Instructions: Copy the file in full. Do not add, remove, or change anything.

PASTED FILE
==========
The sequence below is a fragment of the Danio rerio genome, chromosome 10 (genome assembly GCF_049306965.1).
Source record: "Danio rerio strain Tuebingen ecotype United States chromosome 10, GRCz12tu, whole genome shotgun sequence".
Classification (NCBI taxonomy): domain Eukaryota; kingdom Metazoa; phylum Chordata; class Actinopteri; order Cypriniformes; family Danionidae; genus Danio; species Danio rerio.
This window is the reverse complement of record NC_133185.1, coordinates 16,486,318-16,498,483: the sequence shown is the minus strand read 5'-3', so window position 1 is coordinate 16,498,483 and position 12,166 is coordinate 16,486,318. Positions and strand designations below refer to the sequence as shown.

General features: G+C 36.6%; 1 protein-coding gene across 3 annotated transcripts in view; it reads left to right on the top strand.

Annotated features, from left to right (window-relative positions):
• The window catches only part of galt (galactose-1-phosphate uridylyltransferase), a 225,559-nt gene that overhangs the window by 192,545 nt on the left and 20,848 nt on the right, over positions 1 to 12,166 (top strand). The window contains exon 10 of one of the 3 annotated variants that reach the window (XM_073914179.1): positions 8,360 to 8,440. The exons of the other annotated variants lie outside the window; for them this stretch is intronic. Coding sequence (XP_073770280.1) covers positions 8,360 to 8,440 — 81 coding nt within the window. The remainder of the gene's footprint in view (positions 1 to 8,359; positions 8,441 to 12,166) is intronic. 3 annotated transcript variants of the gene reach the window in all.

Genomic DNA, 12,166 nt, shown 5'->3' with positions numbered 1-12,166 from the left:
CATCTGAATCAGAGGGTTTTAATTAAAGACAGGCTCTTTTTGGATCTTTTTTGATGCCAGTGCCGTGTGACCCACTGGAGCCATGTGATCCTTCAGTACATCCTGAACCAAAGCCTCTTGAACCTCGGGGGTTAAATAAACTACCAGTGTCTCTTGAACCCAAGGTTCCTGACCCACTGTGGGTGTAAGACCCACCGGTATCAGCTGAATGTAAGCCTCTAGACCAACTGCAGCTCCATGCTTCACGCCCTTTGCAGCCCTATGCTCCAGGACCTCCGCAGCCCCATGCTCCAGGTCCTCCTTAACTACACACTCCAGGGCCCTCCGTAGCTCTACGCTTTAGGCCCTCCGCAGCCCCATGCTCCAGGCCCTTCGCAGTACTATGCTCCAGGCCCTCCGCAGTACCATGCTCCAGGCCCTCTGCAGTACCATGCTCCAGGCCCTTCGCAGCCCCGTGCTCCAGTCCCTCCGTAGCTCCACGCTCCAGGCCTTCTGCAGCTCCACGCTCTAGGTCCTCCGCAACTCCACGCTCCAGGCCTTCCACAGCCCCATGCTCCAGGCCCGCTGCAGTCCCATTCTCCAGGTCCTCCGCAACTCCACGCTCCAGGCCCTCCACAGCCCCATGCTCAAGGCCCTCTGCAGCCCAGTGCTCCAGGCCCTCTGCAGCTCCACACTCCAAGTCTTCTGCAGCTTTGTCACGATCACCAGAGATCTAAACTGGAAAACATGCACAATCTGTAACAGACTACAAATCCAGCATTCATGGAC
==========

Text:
The sequence below is a fragment of the Danio rerio genome, chromosome 10 (genome assembly GCF_049306965.1).
Source record: "Danio rerio strain Tuebingen ecotype United States chromosome 10, GRCz12tu, whole genome shotgun sequence".
Classification (NCBI taxonomy): domain Eukaryota; kingdom Metazoa; phylum Chordata; class Actinopteri; order Cypriniformes; family Danionidae; genus Danio; species Danio rerio.
This window is the reverse complement of record NC_133185.1, coordinates 16,486,318-16,498,483: the sequence shown is the minus strand read 5'-3', so window position 1 is coordinate 16,498,483 and position 12,166 is coordinate 16,486,318. Positions and strand designations below refer to the sequence as shown.

General features: G+C 36.6%; 1 protein-coding gene across 3 annotated transcripts in view; it reads left to right on the top strand.

Annotated features, from left to right (window-relative positions):
• The window catches only part of galt (galactose-1-phosphate uridylyltransferase), a 225,559-nt gene that overhangs the window by 192,545 nt on the left and 20,848 nt on the right, over positions 1 to 12,166 (top strand). The window contains exon 10 of one of the 3 annotated variants that reach the window (XM_073914179.1): positions 8,360 to 8,440. The exons of the other annotated variants lie outside the window; for them this stretch is intronic. Coding sequence (XP_073770280.1) covers positions 8,360 to 8,440 — 81 coding nt within the window. The remainder of the gene's footprint in view (positions 1 to 8,359; positions 8,441 to 12,166) is intronic. 3 annotated transcript variants of the gene reach the window in all.

Genomic DNA, 12,166 nt, shown 5'->3' with positions numbered 1-12,166 from the left:
CATCTGAATCAGAGGGTTTTAATTAAAGACAGGCTCTTTTTGGATCTTTTTTGATGCCAGTGCCGTGTGACCCACTGGAGCCATGTGATCCTTCAGTACATCCTGAACCAAAGCCTCTTGAACCTCGGGGGTTAAATAAACTACCAGTGTCTCTTGAACCCAAGGTTCCTGACCCACTGTGGGTGTAAGACCCACCGGTATCAGCTGAATGTAAGCCTCTAGACCAACTGCAGCTCCATGCTTCACGCCCTTTGCAGCCCTATGCTCCAGGACCTCCGCAGCCCCATGCTCCAGGTCCTCCTTAACTACACACTCCAGGGCCCTCCGTAGCTCTACGCTTTAGGCCCTCCGCAGCCCCATGCTCCAGGCCCTTCGCAGTACTATGCTCCAGGCCCTCCGCAGTACCATGCTCCAGGCCCTCTGCAGTACCATGCTCCAGGCCCTTCGCAGCCCCGTGCTCCAGTCCCTCCGTAGCTCCACGCTCCAGGCCTTCTGCAGCTCCACGCTCTAGGTCCTCCGCAACTCCACGCTCCAGGCCTTCCACAGCCCCATGCTCCAGGCCCGCTGCAGTCCCATTCTCCAGGTCCTCCGCAACTCCACGCTCCAGGCCCTCCACAGCCCCATGCTCAAGGCCCTCTGCAGCCCAGTGCTCCAGGCCCTCTGCAGCTCCACACTCCAAGTCTTCTGCAGCTTTGTCACGATCACCAGAGATCTAAACTGGAAAACATGCACAATCTGTAACAGACTACAAATCCAGCATTCATGGAC